Brooks Jensen Arts

Every Picture Is a Compromise

Lessons from the Also-rans

Most photography websites show the photographer's very best work. Wonderful. But that's not the full story of a creative life. If we want to learn, we'd better pay attention to the images that aren't "greatest hits" and see what lessons they have to offer. Every picture is a compromise — the sum of its parts, optical, technical, visual, emotional, and even cosmic – well, maybe not cosmic, but sometimes spiritual. Success on all fronts is rare. It's ok to learn from those that are not our best.

This is a series about my also-rans, some of which I've been able to improve at bit (i.e., "best effort"), none of which I would consider my best. With each there are lessons worth sharing, so I will.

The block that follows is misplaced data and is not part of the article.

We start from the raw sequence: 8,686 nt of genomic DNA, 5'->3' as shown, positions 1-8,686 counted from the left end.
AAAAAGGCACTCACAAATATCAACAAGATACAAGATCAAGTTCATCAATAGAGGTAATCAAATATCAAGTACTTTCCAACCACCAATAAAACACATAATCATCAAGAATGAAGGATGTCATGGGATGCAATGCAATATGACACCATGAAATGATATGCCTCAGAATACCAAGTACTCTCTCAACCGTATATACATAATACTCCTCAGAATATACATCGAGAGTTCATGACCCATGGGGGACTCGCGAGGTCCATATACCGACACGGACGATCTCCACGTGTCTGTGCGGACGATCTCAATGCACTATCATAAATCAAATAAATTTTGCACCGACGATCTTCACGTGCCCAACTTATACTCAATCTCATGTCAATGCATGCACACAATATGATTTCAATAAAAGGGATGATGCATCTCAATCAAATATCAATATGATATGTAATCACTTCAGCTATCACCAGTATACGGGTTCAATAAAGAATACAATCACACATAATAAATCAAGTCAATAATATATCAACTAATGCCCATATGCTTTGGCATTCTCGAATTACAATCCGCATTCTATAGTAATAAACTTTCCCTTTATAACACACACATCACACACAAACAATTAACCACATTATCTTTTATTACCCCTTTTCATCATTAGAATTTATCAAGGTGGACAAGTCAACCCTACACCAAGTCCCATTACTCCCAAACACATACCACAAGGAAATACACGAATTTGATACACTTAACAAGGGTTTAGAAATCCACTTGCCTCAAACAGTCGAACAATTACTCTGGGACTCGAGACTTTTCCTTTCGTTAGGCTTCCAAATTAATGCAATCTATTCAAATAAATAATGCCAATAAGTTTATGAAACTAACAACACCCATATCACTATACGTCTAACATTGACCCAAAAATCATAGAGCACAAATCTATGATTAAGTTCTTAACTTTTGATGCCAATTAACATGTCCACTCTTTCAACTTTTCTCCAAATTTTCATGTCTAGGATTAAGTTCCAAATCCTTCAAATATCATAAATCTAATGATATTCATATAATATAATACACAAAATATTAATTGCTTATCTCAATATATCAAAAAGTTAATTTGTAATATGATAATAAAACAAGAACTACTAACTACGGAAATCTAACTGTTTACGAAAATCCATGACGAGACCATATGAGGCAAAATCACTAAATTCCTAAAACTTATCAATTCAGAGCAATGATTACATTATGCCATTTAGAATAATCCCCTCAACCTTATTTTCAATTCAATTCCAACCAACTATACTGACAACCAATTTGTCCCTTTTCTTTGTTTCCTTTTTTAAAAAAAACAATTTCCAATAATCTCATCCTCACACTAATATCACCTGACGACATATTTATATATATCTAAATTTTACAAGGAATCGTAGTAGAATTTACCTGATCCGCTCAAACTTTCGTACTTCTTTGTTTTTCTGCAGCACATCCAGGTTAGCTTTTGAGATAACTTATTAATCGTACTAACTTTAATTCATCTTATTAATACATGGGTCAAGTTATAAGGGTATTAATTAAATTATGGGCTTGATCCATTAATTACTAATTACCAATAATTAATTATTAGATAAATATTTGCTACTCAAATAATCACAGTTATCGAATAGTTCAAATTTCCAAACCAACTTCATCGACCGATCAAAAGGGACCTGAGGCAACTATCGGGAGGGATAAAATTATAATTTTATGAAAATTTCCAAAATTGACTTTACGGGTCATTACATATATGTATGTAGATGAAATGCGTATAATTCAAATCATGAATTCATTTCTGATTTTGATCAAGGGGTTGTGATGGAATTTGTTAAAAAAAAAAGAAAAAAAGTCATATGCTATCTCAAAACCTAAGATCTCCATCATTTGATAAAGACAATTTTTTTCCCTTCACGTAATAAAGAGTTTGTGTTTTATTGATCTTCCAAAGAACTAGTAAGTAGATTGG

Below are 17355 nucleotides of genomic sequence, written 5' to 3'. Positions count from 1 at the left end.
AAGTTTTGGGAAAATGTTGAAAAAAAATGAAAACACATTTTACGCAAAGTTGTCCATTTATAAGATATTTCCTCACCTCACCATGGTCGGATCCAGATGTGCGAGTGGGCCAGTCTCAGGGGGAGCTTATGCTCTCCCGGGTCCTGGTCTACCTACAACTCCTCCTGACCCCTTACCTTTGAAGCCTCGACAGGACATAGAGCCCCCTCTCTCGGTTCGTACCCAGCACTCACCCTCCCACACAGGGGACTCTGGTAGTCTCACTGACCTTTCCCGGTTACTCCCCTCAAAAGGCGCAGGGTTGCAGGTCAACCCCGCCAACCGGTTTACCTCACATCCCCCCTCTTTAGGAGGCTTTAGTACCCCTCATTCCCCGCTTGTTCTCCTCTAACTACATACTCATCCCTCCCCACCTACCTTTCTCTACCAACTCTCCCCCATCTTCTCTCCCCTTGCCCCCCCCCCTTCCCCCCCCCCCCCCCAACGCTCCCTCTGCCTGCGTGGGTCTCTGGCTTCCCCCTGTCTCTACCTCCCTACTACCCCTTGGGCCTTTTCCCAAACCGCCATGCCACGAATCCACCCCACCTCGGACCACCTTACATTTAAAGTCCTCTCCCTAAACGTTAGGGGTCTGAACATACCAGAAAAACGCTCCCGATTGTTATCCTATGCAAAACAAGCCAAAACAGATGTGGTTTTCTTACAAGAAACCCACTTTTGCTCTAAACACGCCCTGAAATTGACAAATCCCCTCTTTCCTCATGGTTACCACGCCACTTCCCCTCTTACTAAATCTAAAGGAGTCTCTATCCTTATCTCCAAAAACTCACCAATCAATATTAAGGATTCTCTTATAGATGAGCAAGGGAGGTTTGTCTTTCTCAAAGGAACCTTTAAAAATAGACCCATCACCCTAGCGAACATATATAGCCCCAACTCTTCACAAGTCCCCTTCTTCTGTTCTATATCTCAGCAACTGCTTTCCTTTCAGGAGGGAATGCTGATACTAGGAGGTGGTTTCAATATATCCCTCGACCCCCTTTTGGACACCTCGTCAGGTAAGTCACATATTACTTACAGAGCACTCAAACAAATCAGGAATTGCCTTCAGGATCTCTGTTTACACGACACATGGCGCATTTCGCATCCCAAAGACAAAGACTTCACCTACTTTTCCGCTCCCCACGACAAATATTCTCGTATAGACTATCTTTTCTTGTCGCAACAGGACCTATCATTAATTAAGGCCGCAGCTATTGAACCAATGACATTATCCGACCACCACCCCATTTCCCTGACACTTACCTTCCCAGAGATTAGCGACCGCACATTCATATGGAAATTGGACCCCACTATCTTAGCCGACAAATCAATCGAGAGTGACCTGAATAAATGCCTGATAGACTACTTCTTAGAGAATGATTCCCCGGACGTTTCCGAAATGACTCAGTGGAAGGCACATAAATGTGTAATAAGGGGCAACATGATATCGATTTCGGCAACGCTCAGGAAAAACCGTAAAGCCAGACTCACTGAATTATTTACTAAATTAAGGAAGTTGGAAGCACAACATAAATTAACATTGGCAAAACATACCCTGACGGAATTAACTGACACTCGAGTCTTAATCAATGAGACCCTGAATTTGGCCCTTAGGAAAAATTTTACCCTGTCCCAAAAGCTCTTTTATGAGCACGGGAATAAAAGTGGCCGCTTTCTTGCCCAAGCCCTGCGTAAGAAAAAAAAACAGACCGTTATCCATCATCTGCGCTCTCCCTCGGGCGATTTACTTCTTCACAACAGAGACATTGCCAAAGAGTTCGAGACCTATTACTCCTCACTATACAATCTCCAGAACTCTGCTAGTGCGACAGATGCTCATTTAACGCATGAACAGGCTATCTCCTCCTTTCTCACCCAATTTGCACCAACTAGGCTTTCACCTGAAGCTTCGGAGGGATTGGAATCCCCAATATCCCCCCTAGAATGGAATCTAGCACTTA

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Original digital capture

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What I saw that I liked:

Let me ask you, what do you see in the above picture?

What I don't like in the picture:

Coming face to face with my own extreme failures.

What I learned:

There are so many ways in which a photograph can fail. There are technical failures, lighting failures, failures because the image is bland, the list goes on and on. For me, the most painful failures are the ones were I see so poorly as to miss the image by a mile like I did in this one. What caught my eye was the abstract (left). What I tried to photograph was this giant Chinese drum in the temple. It is not a defense that I was racked out to the longest focal length I had with me. I just missed this one by a mile. Maybe two miles.

2nd Chances: What I might try next

After such a severe crop, I'm left with a 4.7 megapixel image. I wonder how this would look as a 5" print?